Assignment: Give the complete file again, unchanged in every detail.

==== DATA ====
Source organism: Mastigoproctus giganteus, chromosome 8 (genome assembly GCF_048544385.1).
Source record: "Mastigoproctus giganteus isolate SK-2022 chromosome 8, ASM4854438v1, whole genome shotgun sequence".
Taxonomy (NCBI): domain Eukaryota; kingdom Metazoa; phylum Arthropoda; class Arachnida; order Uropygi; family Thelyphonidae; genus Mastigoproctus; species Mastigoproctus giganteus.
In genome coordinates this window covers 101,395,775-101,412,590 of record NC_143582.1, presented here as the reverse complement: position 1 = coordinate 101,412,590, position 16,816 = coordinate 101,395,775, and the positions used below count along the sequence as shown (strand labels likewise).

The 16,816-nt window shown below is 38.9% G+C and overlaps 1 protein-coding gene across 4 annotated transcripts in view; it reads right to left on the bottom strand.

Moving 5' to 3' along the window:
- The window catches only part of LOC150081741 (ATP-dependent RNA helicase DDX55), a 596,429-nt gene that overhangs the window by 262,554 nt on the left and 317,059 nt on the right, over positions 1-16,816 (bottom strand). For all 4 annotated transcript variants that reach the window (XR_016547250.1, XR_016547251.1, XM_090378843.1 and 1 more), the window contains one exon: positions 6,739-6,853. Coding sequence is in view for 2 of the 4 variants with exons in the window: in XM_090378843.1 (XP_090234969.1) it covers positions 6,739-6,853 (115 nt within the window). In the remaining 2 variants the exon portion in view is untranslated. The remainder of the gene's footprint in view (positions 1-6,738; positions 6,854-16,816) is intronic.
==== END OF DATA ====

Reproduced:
Source organism: Mastigoproctus giganteus, chromosome 8 (genome assembly GCF_048544385.1).
Source record: "Mastigoproctus giganteus isolate SK-2022 chromosome 8, ASM4854438v1, whole genome shotgun sequence".
Taxonomy (NCBI): domain Eukaryota; kingdom Metazoa; phylum Arthropoda; class Arachnida; order Uropygi; family Thelyphonidae; genus Mastigoproctus; species Mastigoproctus giganteus.
In genome coordinates this window covers 101,395,775-101,412,590 of record NC_143582.1, presented here as the reverse complement: position 1 = coordinate 101,412,590, position 16,816 = coordinate 101,395,775, and the positions used below count along the sequence as shown (strand labels likewise).

The 16,816-nt window shown below is 38.9% G+C and overlaps 1 protein-coding gene across 4 annotated transcripts in view; it reads right to left on the bottom strand.

Moving 5' to 3' along the window:
- The window catches only part of LOC150081741 (ATP-dependent RNA helicase DDX55), a 596,429-nt gene that overhangs the window by 262,554 nt on the left and 317,059 nt on the right, over positions 1-16,816 (bottom strand). For all 4 annotated transcript variants that reach the window (XR_016547250.1, XR_016547251.1, XM_090378843.1 and 1 more), the window contains one exon: positions 6,739-6,853. Coding sequence is in view for 2 of the 4 variants with exons in the window: in XM_090378843.1 (XP_090234969.1) it covers positions 6,739-6,853 (115 nt within the window). In the remaining 2 variants the exon portion in view is untranslated. The remainder of the gene's footprint in view (positions 1-6,738; positions 6,854-16,816) is intronic.